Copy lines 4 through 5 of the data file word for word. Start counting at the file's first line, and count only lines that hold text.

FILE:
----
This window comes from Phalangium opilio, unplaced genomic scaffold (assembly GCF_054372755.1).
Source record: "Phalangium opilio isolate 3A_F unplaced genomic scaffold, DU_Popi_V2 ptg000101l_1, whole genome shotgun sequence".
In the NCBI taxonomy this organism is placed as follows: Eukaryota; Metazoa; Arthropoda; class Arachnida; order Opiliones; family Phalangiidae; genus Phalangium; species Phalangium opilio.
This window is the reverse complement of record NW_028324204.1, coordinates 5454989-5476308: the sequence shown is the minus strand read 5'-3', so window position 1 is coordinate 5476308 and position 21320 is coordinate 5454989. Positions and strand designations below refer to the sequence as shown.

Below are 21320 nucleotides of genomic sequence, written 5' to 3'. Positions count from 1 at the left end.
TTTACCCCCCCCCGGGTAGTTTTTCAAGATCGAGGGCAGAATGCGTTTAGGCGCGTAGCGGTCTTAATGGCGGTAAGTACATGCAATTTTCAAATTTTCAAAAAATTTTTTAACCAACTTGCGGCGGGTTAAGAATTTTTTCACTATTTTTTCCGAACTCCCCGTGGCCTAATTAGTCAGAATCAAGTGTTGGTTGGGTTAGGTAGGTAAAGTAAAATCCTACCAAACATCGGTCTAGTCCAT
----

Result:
This window is the reverse complement of record NW_028324204.1, coordinates 5454989-5476308: the sequence shown is the minus strand read 5'-3', so window position 1 is coordinate 5476308 and position 21320 is coordinate 5454989. Positions and strand designations below refer to the sequence as shown.

Below are 21320 nucleotides of genomic sequence, written 5' to 3'. Positions count from 1 at the left end.